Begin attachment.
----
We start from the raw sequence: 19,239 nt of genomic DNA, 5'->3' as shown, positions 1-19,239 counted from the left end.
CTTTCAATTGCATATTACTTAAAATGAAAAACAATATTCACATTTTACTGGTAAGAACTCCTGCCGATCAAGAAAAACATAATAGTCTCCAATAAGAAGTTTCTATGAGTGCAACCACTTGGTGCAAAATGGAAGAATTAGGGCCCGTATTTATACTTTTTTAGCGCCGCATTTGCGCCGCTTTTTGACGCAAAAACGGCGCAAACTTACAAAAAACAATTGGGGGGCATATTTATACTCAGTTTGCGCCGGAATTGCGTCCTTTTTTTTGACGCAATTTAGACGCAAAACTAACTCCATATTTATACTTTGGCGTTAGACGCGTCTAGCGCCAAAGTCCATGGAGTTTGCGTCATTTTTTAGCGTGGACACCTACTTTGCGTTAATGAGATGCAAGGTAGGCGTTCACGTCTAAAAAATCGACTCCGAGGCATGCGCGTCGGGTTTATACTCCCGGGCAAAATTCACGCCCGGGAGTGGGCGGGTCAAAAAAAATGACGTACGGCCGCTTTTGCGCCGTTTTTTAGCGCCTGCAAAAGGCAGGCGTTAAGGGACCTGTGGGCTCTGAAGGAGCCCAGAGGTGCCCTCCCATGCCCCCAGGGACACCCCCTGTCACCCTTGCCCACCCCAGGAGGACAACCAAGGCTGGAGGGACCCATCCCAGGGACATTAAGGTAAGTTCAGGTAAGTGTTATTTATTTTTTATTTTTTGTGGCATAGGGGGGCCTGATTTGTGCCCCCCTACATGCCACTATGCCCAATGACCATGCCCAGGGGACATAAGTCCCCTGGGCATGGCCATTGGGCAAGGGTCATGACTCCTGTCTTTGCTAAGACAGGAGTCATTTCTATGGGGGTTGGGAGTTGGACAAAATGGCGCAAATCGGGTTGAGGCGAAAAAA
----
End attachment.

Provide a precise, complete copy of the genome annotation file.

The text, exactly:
We start from the raw sequence: 19,239 nt of genomic DNA, 5'->3' as shown, positions 1-19,239 counted from the left end.
CTTTCAATTGCATATTACTTAAAATGAAAAACAATATTCACATTTTACTGGTAAGAACTCCTGCCGATCAAGAAAAACATAATAGTCTCCAATAAGAAGTTTCTATGAGTGCAACCACTTGGTGCAAAATGGAAGAATTAGGGCCCGTATTTATACTTTTTTAGCGCCGCATTTGCGCCGCTTTTTGACGCAAAAACGGCGCAAACTTACAAAAAACAATTGGGGGGCATATTTATACTCAGTTTGCGCCGGAATTGCGTCCTTTTTTTTGACGCAATTTAGACGCAAAACTAACTCCATATTTATACTTTGGCGTTAGACGCGTCTAGCGCCAAAGTCCATGGAGTTTGCGTCATTTTTTAGCGTGGACACCTACTTTGCGTTAATGAGATGCAAGGTAGGCGTTCACGTCTAAAAAATCGACTCCGAGGCATGCGCGTCGGGTTTATACTCCCGGGCAAAATTCACGCCCGGGAGTGGGCGGGTCAAAAAAAATGACGTACGGCCGCTTTTGCGCCGTTTTTTAGCGCCTGCAAAAGGCAGGCGTTAAGGGACCTGTGGGCTCTGAAGGAGCCCAGAGGTGCCCTCCCATGCCCCCAGGGACACCCCCTGTCACCCTTGCCCACCCCAGGAGGACAACCAAGGCTGGAGGGACCCATCCCAGGGACATTAAGGTAAGTTCAGGTAAGTGTTATTTATTTTTTATTTTTTGTGGCATAGGGGGGCCTGATTTGTGCCCCCCTACATGCCACTATGCCCAATGACCATGCCCAGGGGACATAAGTCCCCTGGGCATGGCCATTGGGCAAGGGTCATGACTCCTGTCTTTGCTAAGACAGGAGTCATTTCTATGGGGGTTGGGAGTTGGACAAAATGGCGCAAATCGGGTTGAGGCGAAAAAA